My fascination for nature in general and birds in particular started about 1970 when I was seven years old and came in a rapid at the age of thirteen when I became a member of the "Nederlandse Jeugdbond voor Natuurstudie" (N.J.N.) ("Dutch Youthalliance of Naturestudy"). Birdwatching is still one of my favourite pastimes and twitching is quite fun. A day outside can also be very successful without “heavy” species. Good weather and some new pictures and ideas for new paintings can make my day.
For a young bidwatcher there was still a lot to enjoy in Twente of the seventies. Haaksbergerveen, Twickel, Dinkel en Buurserzand were often visited and at Lake Lonneker, that I visited almost every day, I saw my first kingfischer and osprey. Much later I realized that I had seen the last individuals of some species in this part of Holland, like the last black terns and bitterns at Lake Lonneker and the last breeding great grey shrikes and black grouses of Beuninger Achterveld. I can also remember flowering gentians, bell-heather and spotted ochids at places that have now been changed in roughs and shrubs. Despite these developments Twenthe is still a great place to enjoy nature. The areas mentioned before are all safe and being expanded.
During my study of landscapearchitecture at Wageningen University (1982 – 1988) the reasons behind these declines became ovious: manure pollution, scorching, acidification, poisoning and fragmentation of natural habitats destroyed a lot of nature. These were caused by an everintensifying agriculture that triggered many devastating re-allotments. City-expansion and new infrastructure also added stone, concrete and tarmac to the destruction. Lake Lonneker has now been changed in a manured pond where the noise of the –since 1990- nearby A1-highway never disappears. Fortunately since October 2001 this area is the property of a nature-conservation-organisation, so more threatening (urban) developments near Twenthe Airport can be prevented more effectively.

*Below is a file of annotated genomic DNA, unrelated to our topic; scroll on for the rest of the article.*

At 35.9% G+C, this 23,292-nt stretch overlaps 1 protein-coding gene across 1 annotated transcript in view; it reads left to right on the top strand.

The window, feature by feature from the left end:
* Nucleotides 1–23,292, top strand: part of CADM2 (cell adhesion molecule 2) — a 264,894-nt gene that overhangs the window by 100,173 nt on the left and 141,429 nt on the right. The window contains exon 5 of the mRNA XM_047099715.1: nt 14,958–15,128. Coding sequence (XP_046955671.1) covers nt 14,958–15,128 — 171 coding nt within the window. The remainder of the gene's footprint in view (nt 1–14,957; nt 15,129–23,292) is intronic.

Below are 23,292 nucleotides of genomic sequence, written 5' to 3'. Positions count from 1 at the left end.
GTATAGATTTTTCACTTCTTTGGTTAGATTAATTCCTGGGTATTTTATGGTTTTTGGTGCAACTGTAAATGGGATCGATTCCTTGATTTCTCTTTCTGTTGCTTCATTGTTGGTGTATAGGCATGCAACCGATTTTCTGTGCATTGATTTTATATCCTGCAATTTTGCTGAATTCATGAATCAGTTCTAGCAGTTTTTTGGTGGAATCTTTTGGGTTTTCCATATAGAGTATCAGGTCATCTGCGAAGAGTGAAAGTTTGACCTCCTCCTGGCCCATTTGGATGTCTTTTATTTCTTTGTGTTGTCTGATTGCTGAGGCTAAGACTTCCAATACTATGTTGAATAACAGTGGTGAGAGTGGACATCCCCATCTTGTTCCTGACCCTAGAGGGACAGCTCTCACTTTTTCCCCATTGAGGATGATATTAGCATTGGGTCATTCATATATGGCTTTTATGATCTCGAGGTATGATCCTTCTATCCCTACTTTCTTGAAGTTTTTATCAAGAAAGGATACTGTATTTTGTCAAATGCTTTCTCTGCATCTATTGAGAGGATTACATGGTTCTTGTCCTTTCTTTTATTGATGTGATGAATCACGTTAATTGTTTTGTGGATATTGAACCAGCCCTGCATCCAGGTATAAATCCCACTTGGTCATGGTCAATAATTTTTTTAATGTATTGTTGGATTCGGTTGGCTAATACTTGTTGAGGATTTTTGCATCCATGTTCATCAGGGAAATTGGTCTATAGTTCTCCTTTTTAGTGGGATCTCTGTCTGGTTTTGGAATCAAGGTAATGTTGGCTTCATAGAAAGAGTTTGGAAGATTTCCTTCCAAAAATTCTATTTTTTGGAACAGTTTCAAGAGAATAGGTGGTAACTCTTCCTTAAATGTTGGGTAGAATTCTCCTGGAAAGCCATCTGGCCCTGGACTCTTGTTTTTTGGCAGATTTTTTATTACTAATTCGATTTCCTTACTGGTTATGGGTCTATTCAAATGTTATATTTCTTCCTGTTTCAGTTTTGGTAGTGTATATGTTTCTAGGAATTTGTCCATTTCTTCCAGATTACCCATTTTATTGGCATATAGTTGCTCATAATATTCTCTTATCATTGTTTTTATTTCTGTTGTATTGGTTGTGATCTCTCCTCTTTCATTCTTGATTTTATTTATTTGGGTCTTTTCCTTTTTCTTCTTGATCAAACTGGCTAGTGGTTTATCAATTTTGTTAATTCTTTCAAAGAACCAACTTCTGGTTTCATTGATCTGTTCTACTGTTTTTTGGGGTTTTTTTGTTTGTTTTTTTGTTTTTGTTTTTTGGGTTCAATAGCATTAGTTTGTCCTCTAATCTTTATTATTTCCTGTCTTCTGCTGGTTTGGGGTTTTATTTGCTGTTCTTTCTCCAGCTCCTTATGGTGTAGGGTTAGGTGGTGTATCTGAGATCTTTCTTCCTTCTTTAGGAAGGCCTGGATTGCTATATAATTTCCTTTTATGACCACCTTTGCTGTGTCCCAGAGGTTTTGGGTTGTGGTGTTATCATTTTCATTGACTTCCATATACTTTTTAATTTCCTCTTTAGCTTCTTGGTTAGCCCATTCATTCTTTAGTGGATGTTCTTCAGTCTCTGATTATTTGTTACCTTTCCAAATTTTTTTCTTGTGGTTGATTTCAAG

When I finished my study I started working for a consultancy firm for physical planning at Rotterdam where I have a very varying job and where I can modulate physical developments in a more “green” direction. Sometimes we make beautiful plans for new nature. Nature-development however takes a lot of time and sometimes I envy my urban colleagues who are able to see their plans at “full scale” within a few years.
Since 1990 I live in Gouda, and the Reeuwijkse plassen are now the place for birdwatching. I arrived to late to enjoy the large population of little btterns that once lived here. These birds disappeared during the seventies. But I arrived in time to watch the disappearing of the greet reed warblers (40 pairs in 1990 and 5 pairs in 2006. Since 2014 this bird seems to have disappeared...).
Despite the fact that so much richness has been destroyed, nature in the Netherlands is still extremely rich and diverse, which strikes me especially when I return from a holiday abroad. Extremadura (1990, 2000), Biebrza (1994), Alaska (2004) and Costa Rica (2006, 2007) are breathtaking and almost nothing beats Greece in April (1989, 1991, 2005) but Schiermonnikoog and the dunes of Voorne can compete with these highlights.